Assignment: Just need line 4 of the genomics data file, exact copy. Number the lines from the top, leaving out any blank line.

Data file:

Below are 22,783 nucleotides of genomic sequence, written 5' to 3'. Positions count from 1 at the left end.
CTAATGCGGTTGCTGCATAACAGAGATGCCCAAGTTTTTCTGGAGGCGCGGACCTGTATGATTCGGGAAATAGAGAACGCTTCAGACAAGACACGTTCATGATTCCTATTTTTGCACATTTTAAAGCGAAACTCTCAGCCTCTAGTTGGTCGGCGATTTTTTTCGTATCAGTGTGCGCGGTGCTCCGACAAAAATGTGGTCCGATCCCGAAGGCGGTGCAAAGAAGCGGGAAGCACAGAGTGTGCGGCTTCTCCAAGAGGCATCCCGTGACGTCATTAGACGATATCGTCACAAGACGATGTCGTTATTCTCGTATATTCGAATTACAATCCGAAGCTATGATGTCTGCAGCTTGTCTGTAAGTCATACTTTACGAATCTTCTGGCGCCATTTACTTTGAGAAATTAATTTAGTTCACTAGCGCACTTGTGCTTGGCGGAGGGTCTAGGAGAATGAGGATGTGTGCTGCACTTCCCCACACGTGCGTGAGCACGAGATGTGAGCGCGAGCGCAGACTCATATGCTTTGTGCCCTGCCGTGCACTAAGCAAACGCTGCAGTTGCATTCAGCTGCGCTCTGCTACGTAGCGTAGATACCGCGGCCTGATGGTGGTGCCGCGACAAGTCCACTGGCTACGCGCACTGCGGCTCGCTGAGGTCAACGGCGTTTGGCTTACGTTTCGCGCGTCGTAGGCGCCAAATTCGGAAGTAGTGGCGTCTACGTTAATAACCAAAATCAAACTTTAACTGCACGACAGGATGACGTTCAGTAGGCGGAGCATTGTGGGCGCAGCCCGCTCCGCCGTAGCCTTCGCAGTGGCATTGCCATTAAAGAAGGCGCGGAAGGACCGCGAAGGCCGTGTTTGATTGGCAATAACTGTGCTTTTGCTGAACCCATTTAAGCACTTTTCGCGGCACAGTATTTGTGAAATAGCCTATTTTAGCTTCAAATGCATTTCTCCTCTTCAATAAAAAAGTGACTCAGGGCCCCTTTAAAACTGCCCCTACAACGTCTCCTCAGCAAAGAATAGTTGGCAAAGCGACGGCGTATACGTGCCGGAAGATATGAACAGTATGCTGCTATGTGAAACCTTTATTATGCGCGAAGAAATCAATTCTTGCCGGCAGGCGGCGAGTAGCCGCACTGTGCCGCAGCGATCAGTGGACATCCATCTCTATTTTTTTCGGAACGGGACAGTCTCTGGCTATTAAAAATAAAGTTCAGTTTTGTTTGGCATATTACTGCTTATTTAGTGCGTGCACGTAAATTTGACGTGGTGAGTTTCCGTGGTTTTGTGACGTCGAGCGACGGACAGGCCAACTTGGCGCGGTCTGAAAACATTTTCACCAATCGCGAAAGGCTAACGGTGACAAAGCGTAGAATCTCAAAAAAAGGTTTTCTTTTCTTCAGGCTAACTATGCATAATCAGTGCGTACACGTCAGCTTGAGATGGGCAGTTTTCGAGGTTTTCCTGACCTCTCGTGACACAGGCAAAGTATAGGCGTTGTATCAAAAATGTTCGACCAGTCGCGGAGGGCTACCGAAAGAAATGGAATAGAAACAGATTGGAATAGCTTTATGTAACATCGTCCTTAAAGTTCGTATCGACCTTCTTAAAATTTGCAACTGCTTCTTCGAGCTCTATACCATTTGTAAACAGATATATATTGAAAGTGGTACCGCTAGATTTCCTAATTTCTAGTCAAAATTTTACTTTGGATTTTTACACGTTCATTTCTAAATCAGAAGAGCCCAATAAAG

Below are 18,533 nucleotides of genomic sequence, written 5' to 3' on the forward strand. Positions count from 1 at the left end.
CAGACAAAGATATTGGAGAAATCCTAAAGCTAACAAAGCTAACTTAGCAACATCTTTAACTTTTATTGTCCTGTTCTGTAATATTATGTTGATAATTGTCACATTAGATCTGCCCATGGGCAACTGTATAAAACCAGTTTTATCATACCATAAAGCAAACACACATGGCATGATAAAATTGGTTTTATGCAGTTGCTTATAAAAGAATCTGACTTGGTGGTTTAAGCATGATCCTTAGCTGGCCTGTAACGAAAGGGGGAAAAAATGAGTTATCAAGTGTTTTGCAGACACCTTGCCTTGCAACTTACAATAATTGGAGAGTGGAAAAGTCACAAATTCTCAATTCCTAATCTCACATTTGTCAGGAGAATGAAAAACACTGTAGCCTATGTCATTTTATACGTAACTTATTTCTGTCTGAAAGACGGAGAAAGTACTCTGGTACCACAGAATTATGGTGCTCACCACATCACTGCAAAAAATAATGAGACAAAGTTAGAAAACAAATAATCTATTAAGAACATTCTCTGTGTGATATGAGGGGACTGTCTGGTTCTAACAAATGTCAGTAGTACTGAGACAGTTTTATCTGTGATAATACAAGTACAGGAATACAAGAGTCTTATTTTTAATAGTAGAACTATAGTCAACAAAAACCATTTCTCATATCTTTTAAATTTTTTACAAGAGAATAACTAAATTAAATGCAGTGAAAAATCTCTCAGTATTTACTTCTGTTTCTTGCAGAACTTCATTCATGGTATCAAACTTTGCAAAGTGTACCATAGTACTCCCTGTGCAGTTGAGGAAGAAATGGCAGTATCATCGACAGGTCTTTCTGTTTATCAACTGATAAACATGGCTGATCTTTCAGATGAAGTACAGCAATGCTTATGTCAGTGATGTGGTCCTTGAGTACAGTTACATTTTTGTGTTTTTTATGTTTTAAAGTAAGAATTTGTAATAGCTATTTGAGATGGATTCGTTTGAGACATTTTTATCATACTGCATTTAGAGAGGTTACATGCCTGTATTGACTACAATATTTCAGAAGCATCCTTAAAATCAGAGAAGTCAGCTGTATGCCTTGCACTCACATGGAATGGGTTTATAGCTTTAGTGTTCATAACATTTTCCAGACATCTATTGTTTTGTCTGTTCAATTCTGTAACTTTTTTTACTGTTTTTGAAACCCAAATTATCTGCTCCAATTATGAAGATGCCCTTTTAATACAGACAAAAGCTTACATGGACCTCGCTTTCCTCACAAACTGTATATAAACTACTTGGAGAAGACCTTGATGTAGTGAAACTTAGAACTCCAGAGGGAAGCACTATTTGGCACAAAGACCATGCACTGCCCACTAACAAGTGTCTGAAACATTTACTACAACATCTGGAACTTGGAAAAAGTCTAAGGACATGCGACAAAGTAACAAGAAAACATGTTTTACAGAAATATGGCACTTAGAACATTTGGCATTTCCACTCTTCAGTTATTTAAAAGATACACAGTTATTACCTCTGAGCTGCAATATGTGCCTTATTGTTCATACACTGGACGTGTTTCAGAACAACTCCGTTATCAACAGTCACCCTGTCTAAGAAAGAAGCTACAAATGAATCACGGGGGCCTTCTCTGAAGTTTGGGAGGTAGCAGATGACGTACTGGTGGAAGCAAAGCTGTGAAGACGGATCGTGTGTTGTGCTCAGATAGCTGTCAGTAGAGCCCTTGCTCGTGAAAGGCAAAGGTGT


CAGACAAAGATATTGGAGAAATCCTAAAGCTAACAAAGCTAACTTAGCAACATCTTTAACTTTTATTGTCCTGTTCTGTAATATTATGTTGATAATTGTCACATTAGATCTGCCCATGGGCAACTGTATAAAACCAGTTTTATCATACCATAAAGCAAACACACATGGCATGATAAAATTGGTTTTATGCAGTTGCTTATAAAAGAATCTGACTTGGTGGTTTAAGCATGATCCTTAGCTGGCCTGTAACGAAAGGGGGAAAAAATGAGTTATCAAGTGTTTTGCAGACACCTTGCCTTGCAACTTACAATAATTGGAGAGTGGAAAAGTCACAAATTCTCAATTCCTAATCTCACATTTGTCAGGAGAATGAAAAACACTGTAGCCTATGTCATTTTATACGTAACTTATTTCTGTCTGAAAGACGGAGAAAGTACTCTGGTACCACAGAATTATGGTGCTCACCACATCACTGCAAAAAATAATGAGACAAAGTTAGAAAACAAATAATCTATTAAGAACATTCTCTGTGTGATATGAGGGGACTGTCTGGTTCTAACAAATGTCAGTAGTACTGAGACAGTTTTATCTGTGATAATACAAGTACAGGAATACAAGAGTCTTATTTTTAATAGTAGAACTATAGTCAACAAAAACCATTTCTCATATCTTTTAAATTTTTTACAAGAGAATAACTAAATTAAATGCAGTGAAAAATCTCTCAGTATTTACTTCTGTTTCTTGCAGAACTTCATTCATGGTATCAAACTTTGCAAAGTGTACCATAGTACTCCCTGTGCAGTTGAGGAAGAAATGGCAGTATCATCGACAGGTCTTTCTGTTTATCAACTGATAAACATGGCTGATCTTTCAGATGAAGTACAGCAATGCTTATGTCAGTGATGTGGTCCTTGAGTACAGTTACATTTTTGTGTTTTTTATGTTTTAAAGTAAGAATTTGTAATAGCTATTTGAGATGGATTCGTTTGAGACATTTTTATCATACTGCATTTAGAGAGGTTACATGCCTGTATTGACTACAATATTTCAGAAGCATCCTTAAAATCAGAGAAGTCAGCTGTATGCCTTGCACTCACATGGAATGGGTTTATAGCTTTAGTGTTCATAACATTTTCCAGACATCTATTGTTTTGTCTGTTCAATTCTGTAACTTTTTTTACTGTTTTTGAAACCCAAATTATCTGCTCCAATTATGAAGATGCCCTTTTAATACAGACAAAAGCTTACATGGACCTCGCTTTCCTCACAAACTGTATATAAACTACTTGGAGAAGACCTTGATGTAGTGAAACTTAGAACTCCAGAGGGAAGCACTATTTGGCACAAAGACCATGCACTGCCCACTAACAAGTGTCTGAAACATTTACTACAACATCTGGAACTTGGAAAAAGTCTAAGGACATGCGACAAAGTAACAAGAAAACATGTTTTACAGAAATATGGCACTTAGAACATTTGGCATTTCCACTCTTCAGTTATTTAAAAGATACACAGTTATTACCTCTGAGCTGCAATATGTGCCTTATTGTTCATACACTGGACGTGTTTCAGAACAACTCCGTTATCAACAGTCACCCTGTCTAAGAAAGAAGCTACAAATGAATCACGGGGGCCTTCTCTGAAGTTTGGGAGGTAGCAGATGACGTACTGGTGGAAGCAAAGCTGTGAAGACGGATCGTGTGTTGTGCTCAGATAGCTGTCAGTAGAGCCCTTGCTCGTGAAAGGCAAAGGTGT